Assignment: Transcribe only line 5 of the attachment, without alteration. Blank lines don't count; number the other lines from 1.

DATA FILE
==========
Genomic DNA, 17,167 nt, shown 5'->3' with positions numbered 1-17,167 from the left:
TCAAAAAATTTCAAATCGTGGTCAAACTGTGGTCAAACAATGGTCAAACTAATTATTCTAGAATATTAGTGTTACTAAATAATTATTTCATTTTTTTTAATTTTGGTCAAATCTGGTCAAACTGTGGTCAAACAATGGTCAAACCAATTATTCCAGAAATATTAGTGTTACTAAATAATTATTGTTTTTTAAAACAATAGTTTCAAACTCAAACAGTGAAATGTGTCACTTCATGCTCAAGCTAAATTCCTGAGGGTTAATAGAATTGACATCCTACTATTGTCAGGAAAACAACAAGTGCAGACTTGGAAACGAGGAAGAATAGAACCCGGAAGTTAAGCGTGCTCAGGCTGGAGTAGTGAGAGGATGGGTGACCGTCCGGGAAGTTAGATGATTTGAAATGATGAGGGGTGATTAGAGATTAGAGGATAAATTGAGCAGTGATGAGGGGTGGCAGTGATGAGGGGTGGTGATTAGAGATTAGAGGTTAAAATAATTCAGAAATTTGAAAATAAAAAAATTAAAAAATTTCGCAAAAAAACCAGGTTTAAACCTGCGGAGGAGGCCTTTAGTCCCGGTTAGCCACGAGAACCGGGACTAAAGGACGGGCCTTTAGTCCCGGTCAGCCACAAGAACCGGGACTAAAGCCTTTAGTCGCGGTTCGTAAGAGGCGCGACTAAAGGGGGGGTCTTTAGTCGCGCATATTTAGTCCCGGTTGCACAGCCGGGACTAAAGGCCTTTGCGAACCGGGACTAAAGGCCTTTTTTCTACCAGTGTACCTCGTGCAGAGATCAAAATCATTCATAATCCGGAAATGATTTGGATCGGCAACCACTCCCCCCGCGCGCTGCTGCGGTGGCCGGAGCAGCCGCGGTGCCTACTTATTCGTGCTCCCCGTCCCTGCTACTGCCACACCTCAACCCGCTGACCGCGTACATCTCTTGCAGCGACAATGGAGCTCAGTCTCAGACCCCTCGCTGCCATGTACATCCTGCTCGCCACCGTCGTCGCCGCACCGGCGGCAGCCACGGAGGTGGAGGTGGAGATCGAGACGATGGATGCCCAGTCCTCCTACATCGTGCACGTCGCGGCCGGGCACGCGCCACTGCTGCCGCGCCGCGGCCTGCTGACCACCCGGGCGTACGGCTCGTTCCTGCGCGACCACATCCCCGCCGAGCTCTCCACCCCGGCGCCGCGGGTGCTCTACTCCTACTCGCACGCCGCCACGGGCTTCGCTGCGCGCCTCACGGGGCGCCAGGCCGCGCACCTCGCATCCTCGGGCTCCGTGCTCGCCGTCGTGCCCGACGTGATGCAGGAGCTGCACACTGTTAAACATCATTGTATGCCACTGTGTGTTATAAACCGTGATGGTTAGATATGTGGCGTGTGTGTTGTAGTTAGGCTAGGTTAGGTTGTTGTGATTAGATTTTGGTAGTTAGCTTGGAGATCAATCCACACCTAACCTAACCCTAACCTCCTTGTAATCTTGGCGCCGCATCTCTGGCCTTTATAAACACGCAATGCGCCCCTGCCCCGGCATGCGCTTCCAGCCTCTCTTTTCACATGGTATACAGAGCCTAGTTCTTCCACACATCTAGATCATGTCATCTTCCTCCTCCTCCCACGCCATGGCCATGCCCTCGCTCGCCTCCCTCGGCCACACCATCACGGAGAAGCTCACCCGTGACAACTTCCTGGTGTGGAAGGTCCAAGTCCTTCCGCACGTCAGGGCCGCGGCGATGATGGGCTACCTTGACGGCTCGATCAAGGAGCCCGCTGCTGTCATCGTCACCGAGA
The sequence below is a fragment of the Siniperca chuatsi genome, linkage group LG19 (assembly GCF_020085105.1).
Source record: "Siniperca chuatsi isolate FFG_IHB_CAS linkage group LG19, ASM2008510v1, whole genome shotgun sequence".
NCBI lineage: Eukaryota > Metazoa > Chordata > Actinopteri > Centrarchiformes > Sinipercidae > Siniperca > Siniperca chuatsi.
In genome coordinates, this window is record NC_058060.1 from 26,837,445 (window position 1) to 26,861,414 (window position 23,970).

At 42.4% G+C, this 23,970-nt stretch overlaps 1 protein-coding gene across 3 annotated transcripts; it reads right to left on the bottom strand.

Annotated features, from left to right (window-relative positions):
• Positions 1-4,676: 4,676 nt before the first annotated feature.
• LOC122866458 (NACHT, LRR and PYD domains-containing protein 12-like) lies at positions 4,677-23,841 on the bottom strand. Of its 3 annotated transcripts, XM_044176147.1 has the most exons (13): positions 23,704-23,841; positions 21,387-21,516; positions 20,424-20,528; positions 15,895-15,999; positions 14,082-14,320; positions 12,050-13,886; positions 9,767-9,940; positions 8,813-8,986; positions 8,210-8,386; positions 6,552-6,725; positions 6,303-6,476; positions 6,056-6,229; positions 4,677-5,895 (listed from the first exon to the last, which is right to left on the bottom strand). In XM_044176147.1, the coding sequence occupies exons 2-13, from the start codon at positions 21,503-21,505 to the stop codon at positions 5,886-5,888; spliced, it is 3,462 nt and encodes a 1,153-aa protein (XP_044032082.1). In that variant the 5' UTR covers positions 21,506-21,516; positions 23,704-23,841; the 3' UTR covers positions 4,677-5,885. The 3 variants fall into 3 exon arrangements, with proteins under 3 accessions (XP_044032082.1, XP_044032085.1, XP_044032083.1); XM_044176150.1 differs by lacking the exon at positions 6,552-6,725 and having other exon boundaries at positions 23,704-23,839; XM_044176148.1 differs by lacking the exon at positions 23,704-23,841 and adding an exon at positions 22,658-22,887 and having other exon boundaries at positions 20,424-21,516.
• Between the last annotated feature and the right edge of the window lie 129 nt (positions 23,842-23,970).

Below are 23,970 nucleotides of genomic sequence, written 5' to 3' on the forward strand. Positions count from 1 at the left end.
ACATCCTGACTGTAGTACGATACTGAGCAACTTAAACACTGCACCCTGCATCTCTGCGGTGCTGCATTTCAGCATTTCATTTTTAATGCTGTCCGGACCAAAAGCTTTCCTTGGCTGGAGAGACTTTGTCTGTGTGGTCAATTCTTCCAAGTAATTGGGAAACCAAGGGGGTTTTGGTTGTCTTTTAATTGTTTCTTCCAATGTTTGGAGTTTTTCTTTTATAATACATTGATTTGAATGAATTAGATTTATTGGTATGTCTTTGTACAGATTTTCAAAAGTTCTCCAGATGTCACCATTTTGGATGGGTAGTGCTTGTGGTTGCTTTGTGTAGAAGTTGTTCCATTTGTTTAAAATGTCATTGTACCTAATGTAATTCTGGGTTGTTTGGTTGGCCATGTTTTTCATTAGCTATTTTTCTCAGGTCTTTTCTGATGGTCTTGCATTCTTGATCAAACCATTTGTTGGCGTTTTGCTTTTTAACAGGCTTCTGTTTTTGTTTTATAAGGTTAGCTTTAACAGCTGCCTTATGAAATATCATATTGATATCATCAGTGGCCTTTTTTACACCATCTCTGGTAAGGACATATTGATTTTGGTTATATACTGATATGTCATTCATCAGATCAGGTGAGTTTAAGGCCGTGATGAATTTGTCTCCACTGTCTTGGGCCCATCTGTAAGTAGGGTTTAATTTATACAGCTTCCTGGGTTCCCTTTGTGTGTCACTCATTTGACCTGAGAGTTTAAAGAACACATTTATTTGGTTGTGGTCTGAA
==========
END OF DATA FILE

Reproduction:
NCBI lineage: Eukaryota > Metazoa > Chordata > Actinopteri > Centrarchiformes > Sinipercidae > Siniperca > Siniperca chuatsi.